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Florida Voters Split on Proposed ‘Don’t Say Gay’ Bill

A deep partisan divide exists over the bill that would limit discussions of sexual orientation and gender identity in state schools, with 63 percent of Democrats against the measure while 54 percent of Republicans approve.

(TNS) — Florida voters are split over the Republican proposal to limit discussions of sexual orientation or gender identity in the state’s schools.

A University of Florida poll released Tuesday showed voters are divided — 49 percent strongly or somewhat disapproved of the legislation and 40 percent somewhat or strongly approved.

The overall number doesn’t tell the complete picture: there is a deep partisan divide.

The “Don’t Say Gay” bill is among several social issues — including banning abortions after 15 weeks and limiting discussions of race in schools and employer training — that the Republicans who control Florida government are advancing in this year’s state legislative session.

Under the measure, dubbed “Don’t Say Gay” by people in the LGBTQ community and many Democrats, “a school district may not encourage classroom discussion about sexual orientation or gender identity in primary grade levels or in a manner that is not age-appropriate or developmentally appropriate for students.”

Parents could sue a school district for what they claim are violations.

Among Democrats, 63 percent disapprove and 26 percent approve. Among Republicans, 38 percent disapprove and 54 percent approve. Among no party affiliation/independent/minor party voters 45 percent disapprove and 40 percent approve.

Disapproval among women is stronger than disapproval among men. And men are more supportive of the idea than women.

Women: 53 percent disapprove, 38 percent approve. Men: 45 percent disapprove; 43 percent approve.

The vague nature of the wording has prompted alarm from LGBTQ activists and Democrats in the Florida Legislature, and condemnation from President Joe Biden and Transportation Secretary Pete Buttigieg, who is a married gay man and father.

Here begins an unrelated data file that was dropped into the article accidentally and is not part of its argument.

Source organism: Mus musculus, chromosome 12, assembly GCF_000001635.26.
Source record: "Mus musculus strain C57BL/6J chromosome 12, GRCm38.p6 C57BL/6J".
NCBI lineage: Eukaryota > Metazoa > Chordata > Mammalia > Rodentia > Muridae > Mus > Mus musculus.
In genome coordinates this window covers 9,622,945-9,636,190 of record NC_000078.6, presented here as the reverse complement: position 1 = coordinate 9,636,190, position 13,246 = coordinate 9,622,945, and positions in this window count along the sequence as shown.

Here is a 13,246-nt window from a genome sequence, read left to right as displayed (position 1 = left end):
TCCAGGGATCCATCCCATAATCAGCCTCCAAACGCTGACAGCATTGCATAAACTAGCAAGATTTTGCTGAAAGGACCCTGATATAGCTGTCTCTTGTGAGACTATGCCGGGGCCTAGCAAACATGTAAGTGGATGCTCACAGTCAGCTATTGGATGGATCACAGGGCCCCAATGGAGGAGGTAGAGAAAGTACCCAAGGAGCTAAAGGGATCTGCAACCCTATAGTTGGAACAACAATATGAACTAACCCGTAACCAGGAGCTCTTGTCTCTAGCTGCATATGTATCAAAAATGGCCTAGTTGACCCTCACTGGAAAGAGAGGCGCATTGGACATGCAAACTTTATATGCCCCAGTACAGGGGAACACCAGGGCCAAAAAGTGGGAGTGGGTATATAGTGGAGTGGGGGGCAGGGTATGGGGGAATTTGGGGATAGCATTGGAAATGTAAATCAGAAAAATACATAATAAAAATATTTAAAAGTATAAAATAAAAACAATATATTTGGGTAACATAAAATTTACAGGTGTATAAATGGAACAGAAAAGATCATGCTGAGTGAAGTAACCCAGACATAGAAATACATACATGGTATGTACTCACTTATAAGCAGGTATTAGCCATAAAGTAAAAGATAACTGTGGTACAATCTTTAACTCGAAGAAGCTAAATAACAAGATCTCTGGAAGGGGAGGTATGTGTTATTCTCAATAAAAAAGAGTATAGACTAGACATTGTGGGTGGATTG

A White House statement said the legislation “is designed to target and attack the kids who need support the most — LGBTQI+ students, who are already vulnerable to bullying and violence just for being themselves.”

A sponsor of the legislation, State Rep. Joe Harding, R- Williston, said last week restricting sex- and gender-related instruction in younger grade levels is appropriate, adding that “at those ages” school lessons should be focused on reading, math and other basic academic subjects.

Republicans said the Parental Rights in Education proposal (HB 1557 and SB 1834) isn’t aimed at being discriminatory but seeks to prevent instruction that younger students aren’t ready to receive.

But Democrats argued the bill is overly vague and that the provision requiring instruction on sex and gender to be “age appropriate” could be applied to any grade level.

The Fine Print

The results come from a University of North Florida survey of 685 Florida registered voters conducted by live interviewers calling landlines and cell phones from Feb. 7-20. It had a margin of error of plus or minus 4 percentage points.

The sample sizes for subgroups — such as Democrats and Republicans or gender — are smaller, so the margin of error is higher.

Pollster ratings from give UNF an A/B rating based on the historical accuracy and methodology of its polls.

©2022 South Florida Sun-Sentinel. Distributed by Tribune Content Agency, LLC.
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